It's 1864 in downtrodden Lowell, Massachusetts. The Civil War has taken its toll on the town - leaving the economy in ruin and its women in dire straits. That is, until Asa Mercer arrives on a peculiar, but providential, errand: he seeks high-minded women who can exert an elevating influence in Seattle, where there are ten men for every woman. Mail-order brides, yes, but of a certain caliber.
To Pocahontas and her people, the Tidewater is the rightful home of the Powhatan tribe. To England it is Virginia Territory, fertile with promise, rich with silver and gold. As Jamestown struggles to take root, John Smith knows that the only hope for survival lies with the Powhatan people. He knows, too, that they would rather see the English starve than yield their homeland to invaders. In the midst of this conflict, Pocahontas, the daughter of the great chief, forges an unlikely friendship with Smith.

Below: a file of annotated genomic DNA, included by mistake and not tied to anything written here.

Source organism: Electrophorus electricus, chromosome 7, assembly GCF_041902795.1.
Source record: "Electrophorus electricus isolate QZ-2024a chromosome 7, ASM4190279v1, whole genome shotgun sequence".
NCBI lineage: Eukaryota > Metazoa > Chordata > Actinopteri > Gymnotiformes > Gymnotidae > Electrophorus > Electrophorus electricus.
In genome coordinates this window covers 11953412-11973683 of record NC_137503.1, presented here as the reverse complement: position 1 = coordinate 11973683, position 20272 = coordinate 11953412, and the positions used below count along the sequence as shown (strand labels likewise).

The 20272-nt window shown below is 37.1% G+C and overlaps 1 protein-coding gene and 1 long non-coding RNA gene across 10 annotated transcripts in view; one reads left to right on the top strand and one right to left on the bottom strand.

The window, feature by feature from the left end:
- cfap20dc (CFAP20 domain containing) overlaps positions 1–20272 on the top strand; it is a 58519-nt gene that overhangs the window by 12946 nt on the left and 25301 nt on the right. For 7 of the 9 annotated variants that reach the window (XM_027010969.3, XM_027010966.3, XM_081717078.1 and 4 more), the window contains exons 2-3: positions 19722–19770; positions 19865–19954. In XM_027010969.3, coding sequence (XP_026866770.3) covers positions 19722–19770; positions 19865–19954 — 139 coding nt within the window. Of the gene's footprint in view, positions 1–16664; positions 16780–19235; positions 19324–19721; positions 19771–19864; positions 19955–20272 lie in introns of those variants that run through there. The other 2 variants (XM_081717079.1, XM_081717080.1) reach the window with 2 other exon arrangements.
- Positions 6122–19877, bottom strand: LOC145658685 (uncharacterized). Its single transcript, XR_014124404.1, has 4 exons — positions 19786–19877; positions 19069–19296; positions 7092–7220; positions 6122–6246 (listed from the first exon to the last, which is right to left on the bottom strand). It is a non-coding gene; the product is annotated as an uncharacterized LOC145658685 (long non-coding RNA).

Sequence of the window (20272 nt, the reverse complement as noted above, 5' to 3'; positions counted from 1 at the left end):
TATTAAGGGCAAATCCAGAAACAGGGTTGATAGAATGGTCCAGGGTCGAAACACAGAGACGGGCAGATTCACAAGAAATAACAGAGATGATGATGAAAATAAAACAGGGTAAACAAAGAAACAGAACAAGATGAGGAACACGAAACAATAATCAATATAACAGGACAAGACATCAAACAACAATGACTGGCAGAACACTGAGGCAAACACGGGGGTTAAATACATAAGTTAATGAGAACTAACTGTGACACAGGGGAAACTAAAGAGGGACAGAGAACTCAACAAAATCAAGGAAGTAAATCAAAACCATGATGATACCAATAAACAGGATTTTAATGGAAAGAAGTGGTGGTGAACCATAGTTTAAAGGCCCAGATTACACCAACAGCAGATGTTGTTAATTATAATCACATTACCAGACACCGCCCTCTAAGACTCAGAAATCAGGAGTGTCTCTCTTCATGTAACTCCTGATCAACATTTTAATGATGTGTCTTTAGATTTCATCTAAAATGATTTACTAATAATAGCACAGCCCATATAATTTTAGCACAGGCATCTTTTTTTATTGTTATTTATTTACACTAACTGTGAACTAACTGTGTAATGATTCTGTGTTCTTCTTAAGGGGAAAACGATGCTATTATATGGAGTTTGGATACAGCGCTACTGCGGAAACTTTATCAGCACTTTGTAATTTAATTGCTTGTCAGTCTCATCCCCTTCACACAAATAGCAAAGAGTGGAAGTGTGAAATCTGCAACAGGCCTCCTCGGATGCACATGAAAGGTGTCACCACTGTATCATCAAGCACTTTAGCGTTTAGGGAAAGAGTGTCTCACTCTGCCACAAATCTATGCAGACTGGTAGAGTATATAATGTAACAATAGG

"Great job at bringing history to life"
Zenobia, the proud daughter of a Syrian sheikh, refuses to marry against her will. She won't submit to a lifetime of subservience. When her father dies, she sets out on her own, pursuing the power she believes to be her birthright, dreaming of the Roman Empire's downfall and her ascendance to the throne. Defying her family, Zenobia arranges her own marriage to the most influential man in the city of Palmyra. But their union is anything but peaceful.
"Narration was a snoozefest"